Who will be the first newly qualified solicitor at a magic circle law firm to earn more than the prime minister? She has probably been born and may already be at primary school, bemoaning the stylistic infelicities of Enid Blyton (or whoever is the contemporary equivalent).

Paul rogerson

Paul Rogerson

I am not being entirely facetious. One of the byproducts of the City talent war has been the runaway inflation of NQ pay. In this rarefied stratum it now stands at well over three times the UK average salary. Top whack seems to be a base rate of £107,500 (Clifford Chance, Linklaters and Allen & Overy), with the others (Freshfields, Slaughter and May) coming in at a round six figures.

These numbers denote salary increases for the role of between 50% and 60% in just six years, with NQ base pay rising by £30,000-£40,000 at each firm since 2015. Should the trend continue, magic circle newbies could be earning £180,000 by the end of the decade. Boris Johnson currently pulls down about £160,000 (though I should point out, for the record, that the prime minister reportedly considers this sum nugatory).

So what? This arms race stands testament to the global heft of the City’s legal sector and its beneficiaries deserve all they get. This is a market and few would argue that these intellectual colossi do not earn it. In any case, magic circle partners do not have much choice but to open their wallets if they are to compete with the big US firms, who pay NQs in London even more.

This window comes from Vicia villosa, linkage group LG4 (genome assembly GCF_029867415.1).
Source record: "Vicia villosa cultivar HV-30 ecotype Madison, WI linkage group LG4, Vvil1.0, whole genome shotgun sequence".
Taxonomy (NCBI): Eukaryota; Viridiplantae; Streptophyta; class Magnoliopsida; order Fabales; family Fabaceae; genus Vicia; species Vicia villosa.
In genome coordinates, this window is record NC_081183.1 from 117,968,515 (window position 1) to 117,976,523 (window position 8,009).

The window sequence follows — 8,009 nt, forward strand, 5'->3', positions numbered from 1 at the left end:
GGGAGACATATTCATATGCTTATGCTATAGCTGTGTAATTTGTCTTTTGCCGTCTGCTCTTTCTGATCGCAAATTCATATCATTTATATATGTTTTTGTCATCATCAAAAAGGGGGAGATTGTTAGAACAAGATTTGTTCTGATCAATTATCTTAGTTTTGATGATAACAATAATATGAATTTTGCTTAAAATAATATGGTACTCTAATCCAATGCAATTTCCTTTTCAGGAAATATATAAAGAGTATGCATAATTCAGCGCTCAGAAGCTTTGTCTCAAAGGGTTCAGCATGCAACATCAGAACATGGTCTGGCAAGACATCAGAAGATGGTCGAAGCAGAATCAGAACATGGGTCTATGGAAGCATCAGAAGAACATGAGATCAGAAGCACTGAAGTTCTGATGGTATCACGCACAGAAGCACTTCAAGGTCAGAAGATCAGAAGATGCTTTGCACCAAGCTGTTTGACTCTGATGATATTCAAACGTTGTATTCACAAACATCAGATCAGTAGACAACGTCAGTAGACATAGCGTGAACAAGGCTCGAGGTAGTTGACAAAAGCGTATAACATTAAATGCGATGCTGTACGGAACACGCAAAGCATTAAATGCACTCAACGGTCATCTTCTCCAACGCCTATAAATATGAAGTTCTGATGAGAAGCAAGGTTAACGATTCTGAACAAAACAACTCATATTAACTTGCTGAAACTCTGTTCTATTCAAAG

And yet. The Law Society’s Junior Lawyers Division is right to highlight the importance of wellbeing for its members in ‘the City’, especially when total pay is ultimately linked to billable hours totals. ‘Firms cannot pay their way out of their responsibility towards their junior lawyers’ mental health,’ warns Manda Banerji, the JLD chair.

I am not suggesting that such a quid pro quo exists at the firms named above. But Banerji claims junior lawyers in general are leaving the profession ‘by the dozen’ due to mental ill health after facing intense pressure and stress.

This is one to keep an eye on. Money isn’t everything.